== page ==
OTTAWA (Reuters) - Cuba would have to meet minimum standards on human rights and democracy before Canada supported any reintegration of Havana into the Organization of American States, a Canadian spokesman said on Wednesday.
Several Latin American countries, including Brazil, have said Cuba should be allowed to rejoin the 35-member OAS. It was suspended in 1962 because the OAS judged Cuba’s communist system to be incompatible with the group’s principles.
“Cuba’s return, or eventual return -- if they’re willing -- ... will obviously depend on Cuba’s will to address hemispheric norms of participation, including representative democracy and respect for human rights,” Canadian spokesman Dimitri Soudas said.
Soudas is press secretary to Prime Minister Stephen Harper and was addressing reporters before Harper’s participation this weekend in the Summit of the Americas in Trinidad and Tobago.
The reference to whether Cuba was willing to rejoin the OAS alluded to a remark by former President Fidel Castro on Tuesday that his country had no desire to join the OAS and did not want to “hear the vile name of that institution”.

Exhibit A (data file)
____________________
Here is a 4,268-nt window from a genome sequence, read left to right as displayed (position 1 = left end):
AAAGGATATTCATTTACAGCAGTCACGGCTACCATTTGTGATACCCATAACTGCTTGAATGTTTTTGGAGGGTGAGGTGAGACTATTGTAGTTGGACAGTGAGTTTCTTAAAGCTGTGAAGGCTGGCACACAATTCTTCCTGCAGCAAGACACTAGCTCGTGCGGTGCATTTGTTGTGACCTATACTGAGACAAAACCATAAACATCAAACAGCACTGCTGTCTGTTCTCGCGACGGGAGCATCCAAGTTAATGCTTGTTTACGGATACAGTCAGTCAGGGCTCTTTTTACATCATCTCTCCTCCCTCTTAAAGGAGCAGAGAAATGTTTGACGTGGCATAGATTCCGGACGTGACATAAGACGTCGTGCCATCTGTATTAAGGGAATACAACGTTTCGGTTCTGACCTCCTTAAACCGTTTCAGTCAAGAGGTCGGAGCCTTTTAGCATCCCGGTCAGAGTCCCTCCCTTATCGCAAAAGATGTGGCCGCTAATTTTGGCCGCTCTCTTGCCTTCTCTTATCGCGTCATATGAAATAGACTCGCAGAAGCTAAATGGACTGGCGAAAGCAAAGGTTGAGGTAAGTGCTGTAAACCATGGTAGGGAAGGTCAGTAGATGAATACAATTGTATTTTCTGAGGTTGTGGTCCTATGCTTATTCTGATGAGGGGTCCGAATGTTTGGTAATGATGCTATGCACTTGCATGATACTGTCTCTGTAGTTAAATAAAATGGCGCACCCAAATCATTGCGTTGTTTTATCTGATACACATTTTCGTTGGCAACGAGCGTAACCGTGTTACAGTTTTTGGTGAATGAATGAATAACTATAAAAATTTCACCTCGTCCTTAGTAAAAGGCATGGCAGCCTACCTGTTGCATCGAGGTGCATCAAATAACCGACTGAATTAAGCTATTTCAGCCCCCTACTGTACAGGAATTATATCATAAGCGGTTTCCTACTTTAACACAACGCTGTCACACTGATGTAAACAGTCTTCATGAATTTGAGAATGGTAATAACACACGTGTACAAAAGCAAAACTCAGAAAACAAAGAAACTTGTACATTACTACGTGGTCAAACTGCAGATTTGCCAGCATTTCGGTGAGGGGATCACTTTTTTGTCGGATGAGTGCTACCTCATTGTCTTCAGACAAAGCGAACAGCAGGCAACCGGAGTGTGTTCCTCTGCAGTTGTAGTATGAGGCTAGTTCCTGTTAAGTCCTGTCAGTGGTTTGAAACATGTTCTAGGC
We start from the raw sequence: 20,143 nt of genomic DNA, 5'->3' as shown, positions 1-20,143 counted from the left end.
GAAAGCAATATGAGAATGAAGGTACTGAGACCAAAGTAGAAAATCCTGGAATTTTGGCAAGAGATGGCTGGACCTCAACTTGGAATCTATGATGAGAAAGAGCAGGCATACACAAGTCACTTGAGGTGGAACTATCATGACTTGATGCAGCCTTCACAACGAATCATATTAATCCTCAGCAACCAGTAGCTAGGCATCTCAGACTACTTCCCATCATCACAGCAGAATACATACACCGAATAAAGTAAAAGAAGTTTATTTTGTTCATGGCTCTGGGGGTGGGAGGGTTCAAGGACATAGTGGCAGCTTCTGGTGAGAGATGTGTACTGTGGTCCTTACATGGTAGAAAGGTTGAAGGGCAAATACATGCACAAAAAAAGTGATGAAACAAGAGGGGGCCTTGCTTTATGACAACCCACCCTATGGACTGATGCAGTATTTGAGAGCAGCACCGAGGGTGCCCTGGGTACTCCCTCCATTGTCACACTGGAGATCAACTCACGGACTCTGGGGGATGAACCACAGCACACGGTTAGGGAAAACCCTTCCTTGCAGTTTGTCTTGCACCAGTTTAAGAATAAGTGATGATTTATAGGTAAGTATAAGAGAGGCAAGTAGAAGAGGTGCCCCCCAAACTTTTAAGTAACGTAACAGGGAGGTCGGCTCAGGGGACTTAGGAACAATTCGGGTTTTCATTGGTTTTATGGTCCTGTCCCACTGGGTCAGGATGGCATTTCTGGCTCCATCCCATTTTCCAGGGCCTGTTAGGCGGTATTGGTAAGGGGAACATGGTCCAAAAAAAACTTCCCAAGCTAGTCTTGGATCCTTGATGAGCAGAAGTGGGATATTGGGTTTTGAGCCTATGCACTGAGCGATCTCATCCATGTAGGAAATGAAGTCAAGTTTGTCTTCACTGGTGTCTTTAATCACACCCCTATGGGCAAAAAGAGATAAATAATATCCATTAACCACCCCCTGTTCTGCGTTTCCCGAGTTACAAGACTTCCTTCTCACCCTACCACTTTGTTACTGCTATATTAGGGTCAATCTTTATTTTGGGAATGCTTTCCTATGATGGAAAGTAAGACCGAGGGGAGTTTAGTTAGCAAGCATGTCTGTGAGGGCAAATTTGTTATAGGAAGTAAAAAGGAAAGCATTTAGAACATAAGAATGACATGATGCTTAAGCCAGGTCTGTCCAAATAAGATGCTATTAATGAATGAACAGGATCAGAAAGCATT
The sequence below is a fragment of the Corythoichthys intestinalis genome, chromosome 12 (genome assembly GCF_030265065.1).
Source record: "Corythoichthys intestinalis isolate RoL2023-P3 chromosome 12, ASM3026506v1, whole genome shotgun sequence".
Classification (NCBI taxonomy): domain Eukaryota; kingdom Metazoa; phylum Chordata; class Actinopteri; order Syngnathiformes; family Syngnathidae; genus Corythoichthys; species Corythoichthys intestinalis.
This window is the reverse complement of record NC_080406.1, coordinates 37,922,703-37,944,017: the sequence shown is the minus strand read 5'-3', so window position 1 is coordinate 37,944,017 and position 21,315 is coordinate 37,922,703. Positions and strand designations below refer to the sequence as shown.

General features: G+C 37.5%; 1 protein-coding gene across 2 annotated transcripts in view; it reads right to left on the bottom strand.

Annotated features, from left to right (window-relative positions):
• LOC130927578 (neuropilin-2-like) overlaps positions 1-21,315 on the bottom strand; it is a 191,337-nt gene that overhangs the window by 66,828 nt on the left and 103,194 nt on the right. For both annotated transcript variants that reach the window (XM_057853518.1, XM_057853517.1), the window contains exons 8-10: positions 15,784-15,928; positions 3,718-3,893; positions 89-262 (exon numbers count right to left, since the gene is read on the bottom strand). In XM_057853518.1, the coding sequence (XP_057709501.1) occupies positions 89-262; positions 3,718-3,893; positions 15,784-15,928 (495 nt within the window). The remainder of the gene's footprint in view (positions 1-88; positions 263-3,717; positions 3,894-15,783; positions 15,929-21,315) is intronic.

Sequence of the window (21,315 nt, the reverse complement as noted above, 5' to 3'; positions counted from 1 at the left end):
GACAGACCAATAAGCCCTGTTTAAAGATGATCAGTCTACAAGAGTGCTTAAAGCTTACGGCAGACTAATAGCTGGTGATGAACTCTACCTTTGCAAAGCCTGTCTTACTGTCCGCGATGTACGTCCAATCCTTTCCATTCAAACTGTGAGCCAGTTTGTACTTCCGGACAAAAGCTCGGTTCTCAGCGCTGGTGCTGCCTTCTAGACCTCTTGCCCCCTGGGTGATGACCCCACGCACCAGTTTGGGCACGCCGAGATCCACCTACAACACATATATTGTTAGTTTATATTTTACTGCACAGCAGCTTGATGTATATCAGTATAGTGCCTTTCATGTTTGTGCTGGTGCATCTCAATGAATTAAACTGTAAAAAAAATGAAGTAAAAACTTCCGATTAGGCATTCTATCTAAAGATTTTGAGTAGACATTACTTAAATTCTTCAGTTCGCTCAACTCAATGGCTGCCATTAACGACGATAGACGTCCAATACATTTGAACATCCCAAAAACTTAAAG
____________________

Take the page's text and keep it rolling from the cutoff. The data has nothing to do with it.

Despite its position on Cuba rejoining the OAS, Canada has active diplomatic, travel and business ties with the Caribbean country.
Canadian mining and energy company Sherritt International, which is active in Cuba, has seen its shares rise by 28 percent since Monday on moves by the administration of U.S. President Barack Obama to ease restrictions on family ties with Cuba and to allow U.S. telecommunications firms to provide service for Cubans.
Soudas welcomed the U.S. moves and encouraged Cuba to respond.
“It’s important for Cuba to take stock of that openness that was demonstrated by the American administration, and obviously look at doing its fair share on making progress on their side as well,” he told a news conference.
Reporting by Randall Palmer; editing by Rob Wilson